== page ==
Science for Progress

because science is fundamental in the 21st century

SfProcur curator October 08-13: Sophie Okolo – @sophieokolo

“Why aren’t our failures in science embraced the same way as our successes?”

Sophie Okolo, MPH, is the founder and chief editor of the website Global Health Aging, which covers research and news about healthy ageing. She is a science writer and researcher with a background in aging, bioinformatics, and health technology. Her insights and bylines have appeared in Forbes, MarketWatch, PBS Next Avenue, Philips, and IEEE Potentials, among others.

Sophie is interested in how technology can support healthy aging, and how it can help to fight the loneliness that many older adults experience. She communicates about these topics through podcasts, magazines, social media, etc. She also collaborates with colleagues working in areas such as assistive robotics.

While curating @sfprocur, Sophie will talk about embracing failure, finding resilience, and starting over in science.


Sophie completed a bachelor’s degree in bioinformatics and a master’s degree in public health in the USA. Her research experiences include interning at the City of Hope National Medical Center, and participating in the NSF-funded Research Experience for Undergraduates (REU). She further worked for various institutions including academia, non-profits, think tanks, and others.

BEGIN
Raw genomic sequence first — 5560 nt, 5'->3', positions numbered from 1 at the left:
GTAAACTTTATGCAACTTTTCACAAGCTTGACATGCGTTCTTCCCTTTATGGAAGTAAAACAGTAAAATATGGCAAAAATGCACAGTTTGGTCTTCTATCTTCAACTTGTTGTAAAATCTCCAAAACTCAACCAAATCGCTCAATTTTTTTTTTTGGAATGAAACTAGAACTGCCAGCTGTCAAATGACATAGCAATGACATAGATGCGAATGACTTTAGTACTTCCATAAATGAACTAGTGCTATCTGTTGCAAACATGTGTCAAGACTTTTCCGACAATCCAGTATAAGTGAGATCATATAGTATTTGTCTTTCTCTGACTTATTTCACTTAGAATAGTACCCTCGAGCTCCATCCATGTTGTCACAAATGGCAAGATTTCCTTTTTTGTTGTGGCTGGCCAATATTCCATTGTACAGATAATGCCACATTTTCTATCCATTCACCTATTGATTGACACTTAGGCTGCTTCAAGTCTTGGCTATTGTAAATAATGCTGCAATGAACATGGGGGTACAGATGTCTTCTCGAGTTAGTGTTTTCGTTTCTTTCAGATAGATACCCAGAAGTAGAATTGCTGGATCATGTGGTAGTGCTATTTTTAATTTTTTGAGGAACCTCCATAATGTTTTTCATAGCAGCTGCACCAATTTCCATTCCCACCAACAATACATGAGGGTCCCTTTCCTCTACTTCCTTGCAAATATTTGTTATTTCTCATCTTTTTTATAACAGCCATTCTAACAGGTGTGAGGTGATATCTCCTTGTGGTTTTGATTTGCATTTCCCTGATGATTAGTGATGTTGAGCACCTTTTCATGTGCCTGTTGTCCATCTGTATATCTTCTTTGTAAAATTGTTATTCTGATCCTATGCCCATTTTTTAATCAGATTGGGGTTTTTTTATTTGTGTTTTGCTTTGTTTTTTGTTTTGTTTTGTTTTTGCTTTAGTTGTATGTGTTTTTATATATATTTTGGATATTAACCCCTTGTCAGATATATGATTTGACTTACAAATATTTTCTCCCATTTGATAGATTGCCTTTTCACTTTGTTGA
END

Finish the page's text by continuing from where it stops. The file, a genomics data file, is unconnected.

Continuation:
She loves explaining her research without jargon. In 2014, Sophie founded “Global Health Aging” to discuss various topics of science. Working with writers and editors from around the world, Sophie published stories on topics such as dementia, big data and AI, or substance abuse. Global Health Aging remains recognized as a resource for research on Aging and Age-Related Diseases by Georgetown University’s Medical Center Library.

Sophie’s favorite inspirational quote about #SciComm is from American clinical psychologist and researcher Anne Roe – “Nothing in science has any value to society if it is not communicated”.

In addition to her research and science communication, Sophie is an advocate for STEM inclusion. She supports causes that improve women and minority representation, most recently Unique Scientists. She is a TEDMED 2020 Research Scholar and serves as an advisor to humanKINDER, a company that shines a light on untold stories, ideas, and solutions for systems change.

about Dennis Eckmeier

Dennis founded Science for Progress. He received a PhD in neuroscience in 2010 in Germany. Until 2018 he worked as a postdoc in the USA, and Portugal. In 2017 he co-organized the March for Science in Lisbon, Portugal. Dennis is currently a freelancer.